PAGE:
When the Kingdome was conceived in the early 1970s, the notion of a nine-acre roof made of concrete, unique in the world, seemed preposterous. It wasn’t. At least, for 24 years and host to four major sports teams, it wasn’t.
When in the middle 1990s the plans for a replacement baseball park were disclosed, they included a first-of-its-kind, giant steel retractable roof that ran on railroad tracks. How 1880s. How implausible. The project just passed its 20th anniversary.
Not long after baseball’s park plan emerged came football’s plan for a replacement stadium. The absurdity was not in the roof — it didn’t have one — but in the financing. Team owner Paul Allen, one of the world’s richest men after Microsoft went public 10 years earlier, sought a $380 million tax subsidy from the state, and was willing to fund a statewide, one-issue election to get it.
Right. You betcha, Paul. You hit the pinata on your first swing, with software. That’s it for you, pal.
Except he won the election, built the noisiest stadium in the NFL, and won a Super Bowl.
Now before the Seattle House of Sport is the most audacious plan of all — creation for an NHL expansion franchise of a new arena/concert hall at Seattle Center, entirely with private funds, that will also include preserving the 57-year-old, 44-million-pound roof.
As one of the architects put it, “It’s like building a ship in a bottle.” For $900 million. While the North American sports and entertainment world watches, collective eyebrow cocked, until the planned opening in the middle of 2021.
The drama is richest when the acrobat has no net.
So when NHL Seattle CEO Tod Leiweke asked me if I’d be interested in a part-time gig writing stories from the inside of the project, he had me at hello.
Actually, it was hello again.
Leiweke was in charge of the Seahawks under Allen from 2003 to 2010, also helped direct the MLS launch of the Sounders, and helped with Allen’s first sports love, the NBA Portland Trail Blazers.
He returned to Seattle following gigs as CEO and part-owner of the NHL Tampa Bay Lightning, preceding a turn as COO of the NFL. From near and far, I watched as Leiweke seemed to demonstrate some chops for the sports business. So if he was persuaded that brother Tim’s little barn-raising on lower Queen Anne Hill was a plausible endeavor, there must be something to it.
“The journey building a new arena and launching a team offers many great stories,” he said over coffee. “We need great storytellers.”
I checked over both my shoulders to make sure he wasn’t making eye contact with someone else, and decided this could be fun to spend a little time working with www.nhl.com/seattle.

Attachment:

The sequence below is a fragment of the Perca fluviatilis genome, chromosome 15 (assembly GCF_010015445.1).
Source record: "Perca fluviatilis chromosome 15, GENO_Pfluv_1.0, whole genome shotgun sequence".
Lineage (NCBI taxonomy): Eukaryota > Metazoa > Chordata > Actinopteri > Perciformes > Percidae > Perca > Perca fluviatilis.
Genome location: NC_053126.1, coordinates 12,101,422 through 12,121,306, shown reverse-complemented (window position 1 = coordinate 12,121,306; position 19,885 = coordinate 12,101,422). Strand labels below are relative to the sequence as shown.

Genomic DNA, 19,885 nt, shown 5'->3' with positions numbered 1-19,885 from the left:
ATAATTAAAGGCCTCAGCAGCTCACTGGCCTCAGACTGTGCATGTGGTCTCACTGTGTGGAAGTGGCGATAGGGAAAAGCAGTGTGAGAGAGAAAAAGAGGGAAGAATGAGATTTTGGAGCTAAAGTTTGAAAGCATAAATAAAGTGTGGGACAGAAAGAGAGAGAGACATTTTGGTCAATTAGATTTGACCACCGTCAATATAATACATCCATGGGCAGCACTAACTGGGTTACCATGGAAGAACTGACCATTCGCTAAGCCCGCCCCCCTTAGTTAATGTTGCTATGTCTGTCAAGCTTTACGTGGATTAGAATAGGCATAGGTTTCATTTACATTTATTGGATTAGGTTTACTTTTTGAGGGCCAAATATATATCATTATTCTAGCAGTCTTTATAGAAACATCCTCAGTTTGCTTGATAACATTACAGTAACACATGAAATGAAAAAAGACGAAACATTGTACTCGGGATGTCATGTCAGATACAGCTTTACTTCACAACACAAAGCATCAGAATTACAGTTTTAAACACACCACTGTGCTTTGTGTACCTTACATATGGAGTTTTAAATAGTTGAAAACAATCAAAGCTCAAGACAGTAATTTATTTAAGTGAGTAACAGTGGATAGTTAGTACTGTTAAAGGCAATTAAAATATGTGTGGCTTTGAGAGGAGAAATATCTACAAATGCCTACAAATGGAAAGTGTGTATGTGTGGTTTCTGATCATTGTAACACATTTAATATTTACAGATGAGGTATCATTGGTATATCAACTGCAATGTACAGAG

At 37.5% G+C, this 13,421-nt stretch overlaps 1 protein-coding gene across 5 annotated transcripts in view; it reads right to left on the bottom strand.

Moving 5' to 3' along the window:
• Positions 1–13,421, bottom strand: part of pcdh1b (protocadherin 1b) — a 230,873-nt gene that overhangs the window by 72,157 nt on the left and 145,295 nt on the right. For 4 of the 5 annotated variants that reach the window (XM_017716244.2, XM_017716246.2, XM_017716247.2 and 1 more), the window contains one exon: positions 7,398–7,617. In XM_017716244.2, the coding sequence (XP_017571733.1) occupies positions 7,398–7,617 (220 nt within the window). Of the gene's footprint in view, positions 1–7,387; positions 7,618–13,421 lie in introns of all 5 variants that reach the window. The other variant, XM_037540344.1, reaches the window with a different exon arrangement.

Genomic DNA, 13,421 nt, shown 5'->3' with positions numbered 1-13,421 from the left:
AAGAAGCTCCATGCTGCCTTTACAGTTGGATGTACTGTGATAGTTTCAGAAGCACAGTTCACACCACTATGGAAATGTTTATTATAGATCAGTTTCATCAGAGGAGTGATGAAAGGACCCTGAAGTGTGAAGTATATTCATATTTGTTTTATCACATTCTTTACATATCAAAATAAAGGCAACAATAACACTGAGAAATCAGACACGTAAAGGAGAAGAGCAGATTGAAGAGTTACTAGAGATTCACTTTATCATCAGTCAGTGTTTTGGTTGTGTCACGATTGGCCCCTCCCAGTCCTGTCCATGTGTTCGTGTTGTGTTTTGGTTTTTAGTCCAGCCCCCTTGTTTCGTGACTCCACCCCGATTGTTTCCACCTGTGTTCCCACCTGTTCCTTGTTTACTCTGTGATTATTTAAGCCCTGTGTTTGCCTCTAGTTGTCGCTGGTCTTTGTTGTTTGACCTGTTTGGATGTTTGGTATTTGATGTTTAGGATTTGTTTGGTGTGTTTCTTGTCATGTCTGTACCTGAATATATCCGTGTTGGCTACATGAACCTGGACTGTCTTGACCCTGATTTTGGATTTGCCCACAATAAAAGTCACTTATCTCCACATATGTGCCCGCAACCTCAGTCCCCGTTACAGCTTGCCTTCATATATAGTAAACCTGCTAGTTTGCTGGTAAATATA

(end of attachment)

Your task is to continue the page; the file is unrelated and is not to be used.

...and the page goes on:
There’s never been a project like it.
My Northwest hockey knowledge goes from Guyle Fielder to the Sedin brothers, but as with any club, depth needs improvement. Then again, larger stories in the run-up to the arena opening also are about history, civic politics, finance, construction — including the pending Northgate practice facility — and the embrace of a region absent top-tier professional hockey for nearly a century.
For Sportspress Northwest, I will forego hockey/arena columns, but keep up with the usual mayhem dispensed by the Seahawks, Huskies, Mariners, Sounders and other Seattle and national sports developments.
Including one that will be a personal first.
During the first weekend in September, I will attend and write about the enshrinement ceremonies for the 2019 class of the Naismith National Basketball Hall of Fame that includes former Sonics star Jack Sikma.
The Mariners’ Edgar Martinez had to wait 15 years after retirement for enshrinement into the Baseball Hall of Fame. Sikma waited 28 years. I’ve never been to the hall in Springfield, MA., but if they have a Pro Sports Delayed Gratification Award, I have a nomination to submit.
I like to think I was barely more than a tall zygote when I worked the 1979 NBA Finals that brought Seattle its first sports championship with Sikma in the pivot. So the chance to travel to sacred hoops ground to put a bow on the Sonics experience in Seattle is irresistible.
The plan is to be back Sept. 8 for another Seattle religious experience — a Seahawks season opener.
You know the sacred text, from First Carrollians:
“Six days you shall labor, and do all your work, but the seventh day you shall not do any work, you, or your son, or your daughter, or your servant, or your livestock, or the sojourner who is within your gates, and instead raise among you voices to hail that which is holy — the naked boot from Wilson to Lockett for 23 yards.”